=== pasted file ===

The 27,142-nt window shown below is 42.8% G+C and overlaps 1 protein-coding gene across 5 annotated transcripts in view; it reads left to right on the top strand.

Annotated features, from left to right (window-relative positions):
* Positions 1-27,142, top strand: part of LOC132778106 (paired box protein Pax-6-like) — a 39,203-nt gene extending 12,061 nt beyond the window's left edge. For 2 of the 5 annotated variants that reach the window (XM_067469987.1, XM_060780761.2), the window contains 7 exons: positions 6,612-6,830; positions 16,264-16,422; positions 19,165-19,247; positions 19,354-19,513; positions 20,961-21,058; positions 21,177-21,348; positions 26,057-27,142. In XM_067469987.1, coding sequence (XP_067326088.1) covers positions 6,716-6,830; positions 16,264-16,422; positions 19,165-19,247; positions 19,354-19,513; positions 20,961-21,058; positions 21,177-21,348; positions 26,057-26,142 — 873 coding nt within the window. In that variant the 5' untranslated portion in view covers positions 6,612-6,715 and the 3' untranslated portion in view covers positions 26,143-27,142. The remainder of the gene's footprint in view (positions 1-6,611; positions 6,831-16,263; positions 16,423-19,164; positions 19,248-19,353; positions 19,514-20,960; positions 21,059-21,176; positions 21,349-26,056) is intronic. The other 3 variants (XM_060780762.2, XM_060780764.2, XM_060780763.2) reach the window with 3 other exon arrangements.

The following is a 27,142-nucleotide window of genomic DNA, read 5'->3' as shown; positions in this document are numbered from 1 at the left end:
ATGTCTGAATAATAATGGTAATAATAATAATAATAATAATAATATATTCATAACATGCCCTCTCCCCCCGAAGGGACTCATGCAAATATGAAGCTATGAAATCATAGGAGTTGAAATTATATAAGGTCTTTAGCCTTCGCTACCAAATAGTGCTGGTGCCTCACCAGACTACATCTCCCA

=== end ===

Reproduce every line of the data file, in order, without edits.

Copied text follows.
The 27,142-nt window shown below is 42.8% G+C and overlaps 1 protein-coding gene across 5 annotated transcripts in view; it reads left to right on the top strand.

Annotated features, from left to right (window-relative positions):
* Positions 1-27,142, top strand: part of LOC132778106 (paired box protein Pax-6-like) — a 39,203-nt gene extending 12,061 nt beyond the window's left edge. For 2 of the 5 annotated variants that reach the window (XM_067469987.1, XM_060780761.2), the window contains 7 exons: positions 6,612-6,830; positions 16,264-16,422; positions 19,165-19,247; positions 19,354-19,513; positions 20,961-21,058; positions 21,177-21,348; positions 26,057-27,142. In XM_067469987.1, coding sequence (XP_067326088.1) covers positions 6,716-6,830; positions 16,264-16,422; positions 19,165-19,247; positions 19,354-19,513; positions 20,961-21,058; positions 21,177-21,348; positions 26,057-26,142 — 873 coding nt within the window. In that variant the 5' untranslated portion in view covers positions 6,612-6,715 and the 3' untranslated portion in view covers positions 26,143-27,142. The remainder of the gene's footprint in view (positions 1-6,611; positions 6,831-16,263; positions 16,423-19,164; positions 19,248-19,353; positions 19,514-20,960; positions 21,059-21,176; positions 21,349-26,056) is intronic. The other 3 variants (XM_060780762.2, XM_060780764.2, XM_060780763.2) reach the window with 3 other exon arrangements.

The following is a 27,142-nucleotide window of genomic DNA, read 5'->3' as shown; positions in this document are numbered from 1 at the left end:
ATGTCTGAATAATAATGGTAATAATAATAATAATAATAATAATATATTCATAACATGCCCTCTCCCCCCGAAGGGACTCATGCAAATATGAAGCTATGAAATCATAGGAGTTGAAATTATATAAGGTCTTTAGCCTTCGCTACCAAATAGTGCTGGTGCCTCACCAGACTACATCTCCCA